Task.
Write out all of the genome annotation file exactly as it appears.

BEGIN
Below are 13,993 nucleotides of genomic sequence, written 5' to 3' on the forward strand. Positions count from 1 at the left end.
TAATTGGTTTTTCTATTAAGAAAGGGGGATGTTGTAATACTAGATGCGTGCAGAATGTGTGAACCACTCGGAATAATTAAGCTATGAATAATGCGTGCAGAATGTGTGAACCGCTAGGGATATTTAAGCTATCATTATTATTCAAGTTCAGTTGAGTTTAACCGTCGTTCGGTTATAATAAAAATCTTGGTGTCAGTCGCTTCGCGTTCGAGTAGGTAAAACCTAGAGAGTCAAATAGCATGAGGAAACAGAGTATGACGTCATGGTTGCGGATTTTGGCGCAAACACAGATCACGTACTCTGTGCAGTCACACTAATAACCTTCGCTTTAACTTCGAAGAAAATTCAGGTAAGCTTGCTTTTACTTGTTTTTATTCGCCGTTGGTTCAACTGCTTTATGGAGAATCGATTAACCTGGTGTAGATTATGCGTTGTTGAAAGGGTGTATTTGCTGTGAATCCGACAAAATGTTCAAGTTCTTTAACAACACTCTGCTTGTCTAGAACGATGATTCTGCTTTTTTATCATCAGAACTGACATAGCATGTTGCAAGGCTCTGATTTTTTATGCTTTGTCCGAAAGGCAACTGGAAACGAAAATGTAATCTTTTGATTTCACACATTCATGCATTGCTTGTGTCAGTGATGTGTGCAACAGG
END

Below are 13,993 nucleotides of genomic sequence, written 5' to 3' on the forward strand. Positions count from 1 at the left end.
TAATTGGTTTTTCTATTAAGAAAGGGGGATGTTGTAATACTAGATGCGTGCAGAATGTGTGAACCACTCGGAATAATTAAGCTATGAATAATGCGTGCAGAATGTGTGAACCGCTAGGGATATTTAAGCTATCATTATTATTCAAGTTCAGTTGAGTTTAACCGTCGTTCGGTTATAATAAAAATCTTGGTGTCAGTCGCTTCGCGTTCGAGTAGGTAAAACCTAGAGAGTCAAATAGCATGAGGAAACAGAGTATGACGTCATGGTTGCGGATTTTGGCGCAAACACAGATCACGTACTCTGTGCAGTCACACTAATAACCTTCGCTTTAACTTCGAAGAAAATTCAGGTAAGCTTGCTTTTACTTGTTTTTATTCGCCGTTGGTTCAACTGCTTTATGGAGAATCGATTAACCTGGTGTAGATTATGCGTTGTTGAAAGGGTGTATTTGCTGTGAATCCGACAAAATGTTCAAGTTCTTTAACAACACTCTGCTTGTCTAGAACGATGATTCTGCTTTTTTATCATCAGAACTGACATAGCATGTTGCAAGGCTCTGATTTTTTATGCTTTGTCCGAAAGGCAACTGGAAACGAAAATGTAATCTTTTGATTTCACACATTCATGCATTGCTTGTGTCAGTGATGTGTGCAACAGG